Come On! We are not stupid, everyone knows that the scene NEVER goes the way the book states, and to make your report look like it did only undermines EMTs everywhere. Tell the truth! A doc would always choose an accurate report of the actions at the scene over a "pretty" fabricated one. Sure you might have done everything you wrote in your report, but it sure as hell didn't happen the way you wrote it.

The Forecast Report:

This type of report writing is very common with non-emergency transport and I have heard of it being utilized a lot. This is the guy who will sit and write his entire report (usually minus the vitals) before he even sees the patient or will write it in the first 10 minutes of patient contact and then just sit in the truck for the rest of the trip. It could be a 1-2 hour trip and his paperwork will be done in the first 10 minutes.

Come On! You cant possibly tell me that there was absolutely no change in the patients status in 1-2 hours, further more you're "guessing" about the patients continued condition during your trip. What if the patient starts complaining of pain that they didn't have when you started transport? What if the patients becomes incontinet or vomits? What if the patient makes comments that you need to document. If your report is already done, I doubt very seriously that anything but a full arrest will get you to rip up your old report and start a new one!

Now that I have vented, lets hear what you have to say!


Tuesday, June 06, 2006

EMT's the other NOMADS

Have you ever noticed how EMT's seem to switch job locations frequently? Sure, you have a few lifers that stay in one place, but as a general rule, EMT's of all levels are very nomadic.

They move from place to place and town to town. They have stories that start off like : "When I was a medic in (random town) we did..."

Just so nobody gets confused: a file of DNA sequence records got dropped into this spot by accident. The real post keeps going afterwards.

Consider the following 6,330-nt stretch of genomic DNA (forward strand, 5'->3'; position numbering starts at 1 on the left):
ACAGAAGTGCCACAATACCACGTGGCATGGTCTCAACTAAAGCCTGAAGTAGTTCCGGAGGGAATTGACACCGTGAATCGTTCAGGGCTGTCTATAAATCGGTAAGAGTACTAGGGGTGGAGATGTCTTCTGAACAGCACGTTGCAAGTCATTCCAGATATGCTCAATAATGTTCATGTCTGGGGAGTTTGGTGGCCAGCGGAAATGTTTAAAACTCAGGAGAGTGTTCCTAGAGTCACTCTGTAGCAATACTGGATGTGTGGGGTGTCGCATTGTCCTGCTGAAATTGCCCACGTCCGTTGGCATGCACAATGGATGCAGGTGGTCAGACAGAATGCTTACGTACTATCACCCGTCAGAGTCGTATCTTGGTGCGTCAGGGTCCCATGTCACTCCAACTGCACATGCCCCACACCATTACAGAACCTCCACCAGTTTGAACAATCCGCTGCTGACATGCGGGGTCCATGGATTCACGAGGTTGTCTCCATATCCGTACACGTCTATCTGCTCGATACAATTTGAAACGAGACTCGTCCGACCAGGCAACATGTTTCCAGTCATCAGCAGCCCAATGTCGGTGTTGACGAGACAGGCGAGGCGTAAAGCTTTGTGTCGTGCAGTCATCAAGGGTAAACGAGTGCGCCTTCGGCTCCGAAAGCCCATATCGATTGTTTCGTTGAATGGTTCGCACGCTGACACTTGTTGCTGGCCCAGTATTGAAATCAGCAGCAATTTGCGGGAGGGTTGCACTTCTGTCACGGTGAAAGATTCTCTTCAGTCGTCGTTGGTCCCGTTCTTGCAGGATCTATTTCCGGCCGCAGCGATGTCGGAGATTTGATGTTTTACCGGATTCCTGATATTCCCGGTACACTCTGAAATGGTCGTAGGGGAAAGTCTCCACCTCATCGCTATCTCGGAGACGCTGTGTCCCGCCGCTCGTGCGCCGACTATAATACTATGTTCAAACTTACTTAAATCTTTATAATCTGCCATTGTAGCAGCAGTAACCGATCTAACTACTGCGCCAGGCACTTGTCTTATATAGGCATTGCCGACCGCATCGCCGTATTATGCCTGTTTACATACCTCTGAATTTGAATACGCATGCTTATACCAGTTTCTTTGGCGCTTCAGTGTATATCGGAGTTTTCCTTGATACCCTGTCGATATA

"Back in (Some place else) we..."

I have made many good friends in this business and I've had many good friends leave to persue other oppertunities. Some of the people that they left behind feel deserted or "cheated" on, but I never have. I always figured they did what was best for them and still considered them a friend. Nothing has changed in my eyes except I don't see them often anymore.

As health care providers we have a responsibility to our patients and above that we have greater responsibility to ourselves and our peers. If we let each other down there is no way we can be the professional we need to be for our patients.

My friends are my friends, no matter who they work for. I understand you have your life, all I ask is that you understand I have mine. We are each doing what we need to do, or what we feel is best for us and our families.


Saturday, June 03, 2006


Yesterday we had a huge fire at a manufacturing plant. Our SOG (Special Operations Group) was called in to provide decon of patients and rescue personnel. Our EMS division was called to transport many patients to the area hospitals.

It was our big chance to shine! We have been training and practicing, and practicing and training for 3 years and finally a full scale activation of our SOG.

I'm not going to get into too many details of the disaster, but there is a couple things I wanted to express. First off, we worked exactly as we had trained. Training pays off BIG TIME in the long run. Even members that had never been to any HazMat scene before and only had book work to rely on operated to their specification perfectly. There was no arguing among the team members or with other other departments and there was no ego trips. We were there for the support of the local community under the authorization on the county EMA, and it went beautifully.